Show a bit of respect!

A letter from a "fan" of Ex-C ~ It does so offend the mental palate! T he sheer arrogance of this site is astounding, congratulations to all of you who have no doubt solved all humanity's millenia of questions about how and why we are here with such utter and complete certainty, there could of course be no way that YOU could be wrong, no way that perhaps the 6000 years folk have believed in God might have meant something and no way any of you would be willing to accept that what you are preaching is another religion, and a nihilistic and empty one at that, which slings insults and critisises mainstream religion for its intolerance whilst simultaneously trying to efface all mention or religious expression. Do none here comprehend that to be intolerant of other beliefs because they are supposedly intolerant is the most ludicrous piece of bollocks ever to grace this green earth? Finally, even if you don't put this up, which i doubt you will, so prove me wrong t

Jesus Was a Failure!

By WizenedSage (Galen Rose) ~ A ccording to the Bible, Jesus’ primary mission on earth was to modify Judaism for the Jews, as their Messiah . In Matthew 15, for example, Jesus is quoted as saying: “I am not sent but unto the lost sheep of the house of Israel .” And, in Matthew 10, Jesus’ charge to the disciples is: “Go not into the way of the Gentiles, and into any city of the Samaritans enter ye not: But go rather to the lost sheep of the house of Israel.” Now, given that very few Jews converted to Christianity, so few that Paul later put the focus almost entirely on Gentiles ( non-Jews ), it becomes apparent that Jesus failed in his primary mission. But, not only did he fail to convert many Jews, he also failed to foresee that failure. Remember that in Christian dogma , Jesus is a god and can foresee the future: “Now I tell you before it come, that, when it is come to pass, ye may believe that I am he (John 13:19).” Now, recall that the Jews were fully primed to expect a Mes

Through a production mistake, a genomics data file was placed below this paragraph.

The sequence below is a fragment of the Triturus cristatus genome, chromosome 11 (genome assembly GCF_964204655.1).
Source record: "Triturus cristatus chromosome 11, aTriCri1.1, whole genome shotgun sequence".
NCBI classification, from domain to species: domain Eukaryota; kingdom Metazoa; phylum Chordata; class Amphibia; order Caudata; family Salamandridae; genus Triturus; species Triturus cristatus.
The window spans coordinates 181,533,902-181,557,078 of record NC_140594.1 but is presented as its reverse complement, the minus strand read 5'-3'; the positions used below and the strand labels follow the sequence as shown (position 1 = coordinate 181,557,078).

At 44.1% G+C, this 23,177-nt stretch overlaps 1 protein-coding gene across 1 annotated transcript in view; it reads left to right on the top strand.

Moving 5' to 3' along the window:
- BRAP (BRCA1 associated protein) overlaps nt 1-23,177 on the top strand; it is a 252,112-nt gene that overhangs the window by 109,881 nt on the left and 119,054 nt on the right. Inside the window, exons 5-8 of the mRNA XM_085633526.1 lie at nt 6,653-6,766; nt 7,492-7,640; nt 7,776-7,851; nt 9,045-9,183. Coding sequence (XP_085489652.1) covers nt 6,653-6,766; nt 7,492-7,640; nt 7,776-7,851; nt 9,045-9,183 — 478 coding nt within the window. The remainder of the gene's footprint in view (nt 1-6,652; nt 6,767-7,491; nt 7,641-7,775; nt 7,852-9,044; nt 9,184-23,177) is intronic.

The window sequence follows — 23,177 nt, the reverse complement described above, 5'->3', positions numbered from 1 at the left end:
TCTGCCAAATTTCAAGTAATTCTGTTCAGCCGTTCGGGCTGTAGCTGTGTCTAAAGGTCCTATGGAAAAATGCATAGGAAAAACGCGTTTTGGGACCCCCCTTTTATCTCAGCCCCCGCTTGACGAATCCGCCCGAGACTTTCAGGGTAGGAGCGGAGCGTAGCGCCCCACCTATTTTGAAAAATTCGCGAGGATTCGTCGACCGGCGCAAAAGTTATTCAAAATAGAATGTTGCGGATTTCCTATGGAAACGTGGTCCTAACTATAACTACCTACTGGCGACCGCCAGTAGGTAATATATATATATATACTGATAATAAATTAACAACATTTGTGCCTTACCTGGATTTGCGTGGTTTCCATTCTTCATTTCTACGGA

The Dreaded Atheist

By Seth ~ I feel as if I should post my deconversion story, for others to read, and for me to simply recall why I left religion, and how far I have come. A little background information; I am a teenager, and I still currently live a very strong religious household. My Father is a Baptist preacher, and my Mother and older Sister are gospel singers, and my Sister is practically a celebrity among the Baptist churches of North Carolina . I was a firm believer up until about a year and a half ago. I was the essence of the stereotypical Christian. Gays were bad, God was real, science was irrelevant, and Atheists were in denial...and now that I look back, I am embarrassed to even think that my mind was that far warped. My deconversion is a slightly odd story. I used to be into a Military Simulation sport, and had a YouTube channel dedicated to it. This brought me a number of Internet friends who I would join Skype calls with on Summer nights. One of these friends, from Canada, was